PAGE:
I’m a parent. I’m also a regular poster on social networks. However, unlike many other proud parents, those two areas of my life stay very separate. Don’t get me wrong, I’ll happily coo over a friend’s baby on Facebook as much as the next person. But when it comes to sharing pictures of my own children on social media, I prefer not to.
In a world full of parents sharing every aspect of their offspring’s childhood, I was glad to finally read an article on the BBC that echoed my own reservations.
In the UK, the average parent with a social media account posts 1,498 photos of their child online by their fifth birthday, according to domain name company, Nominet.
Documenting your child’s every move might now be the norm, but has anyone stopped to consider the views of the children? They will grow up with a digital identity that they have had no say in creating or managing.
We’re the first generation of parents raising children surrounded by social media, and in the same way that many people still see the online world as a kind of game where the normal rules of everyday interaction don’t apply. Parents are failing to consider the future impact of their oversharing.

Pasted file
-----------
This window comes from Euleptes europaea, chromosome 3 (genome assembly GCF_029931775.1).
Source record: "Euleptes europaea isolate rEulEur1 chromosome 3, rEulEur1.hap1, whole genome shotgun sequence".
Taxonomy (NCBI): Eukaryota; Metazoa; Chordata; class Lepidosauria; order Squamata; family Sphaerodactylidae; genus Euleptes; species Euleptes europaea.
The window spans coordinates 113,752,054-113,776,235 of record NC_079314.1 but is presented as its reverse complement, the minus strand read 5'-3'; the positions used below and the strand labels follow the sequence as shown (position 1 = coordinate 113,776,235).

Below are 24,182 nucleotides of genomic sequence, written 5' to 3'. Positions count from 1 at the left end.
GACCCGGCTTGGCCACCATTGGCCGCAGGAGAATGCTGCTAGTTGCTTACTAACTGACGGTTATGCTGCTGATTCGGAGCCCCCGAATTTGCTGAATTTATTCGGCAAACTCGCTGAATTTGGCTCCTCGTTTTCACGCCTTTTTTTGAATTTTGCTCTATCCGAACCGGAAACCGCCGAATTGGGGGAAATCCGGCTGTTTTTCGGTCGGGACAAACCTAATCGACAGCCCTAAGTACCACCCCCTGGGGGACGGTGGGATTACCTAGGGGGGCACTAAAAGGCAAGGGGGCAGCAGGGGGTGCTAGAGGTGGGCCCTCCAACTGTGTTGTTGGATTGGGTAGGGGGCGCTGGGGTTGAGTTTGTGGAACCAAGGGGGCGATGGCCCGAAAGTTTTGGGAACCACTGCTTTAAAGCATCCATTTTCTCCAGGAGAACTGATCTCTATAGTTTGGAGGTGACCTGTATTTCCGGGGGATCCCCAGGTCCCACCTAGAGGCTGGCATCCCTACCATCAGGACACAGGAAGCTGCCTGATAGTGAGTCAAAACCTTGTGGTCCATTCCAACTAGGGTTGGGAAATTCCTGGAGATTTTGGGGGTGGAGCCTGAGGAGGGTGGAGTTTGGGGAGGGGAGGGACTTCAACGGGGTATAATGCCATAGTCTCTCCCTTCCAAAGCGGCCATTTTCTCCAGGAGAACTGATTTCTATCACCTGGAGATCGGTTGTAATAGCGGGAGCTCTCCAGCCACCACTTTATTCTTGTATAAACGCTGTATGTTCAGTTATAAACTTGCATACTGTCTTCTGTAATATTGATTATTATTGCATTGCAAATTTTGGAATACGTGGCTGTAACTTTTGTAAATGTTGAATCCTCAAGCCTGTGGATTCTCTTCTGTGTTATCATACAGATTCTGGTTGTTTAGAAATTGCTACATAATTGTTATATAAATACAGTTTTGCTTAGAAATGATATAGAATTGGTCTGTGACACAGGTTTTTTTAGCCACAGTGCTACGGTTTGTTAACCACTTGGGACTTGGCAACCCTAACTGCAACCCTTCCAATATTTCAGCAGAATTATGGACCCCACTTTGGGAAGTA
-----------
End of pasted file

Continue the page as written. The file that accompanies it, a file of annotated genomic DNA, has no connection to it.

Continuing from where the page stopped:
If any of us had grown up with parents who’d printed out pictures of everything we did and posted them through the letter boxes of everyone on our street, we certainly wouldn’t have been very happy about it. Yet we’re inflicting the online version of that on our kids.
On one hand we’re becoming more security aware and risk averse. We’re making more considered decisions about the information we share online, the image we portray and how it might be perceived. But this doesn’t seem to be extending to our children.
Of course, there’s the argument about documenting important milestones and staying in touch with family around the world, but again this doesn’t really cut it for me. I have hard drives full of every important milestone and often share pictures with family on Dropbox or via email. The result is the same, but it’s not shared with the masses.
I’m no luddite and if my children want to create a digital identity when they’re older I certainly won’t be standing in their way. But I won’t be taking that choice away from them either by plastering their early years across social networks.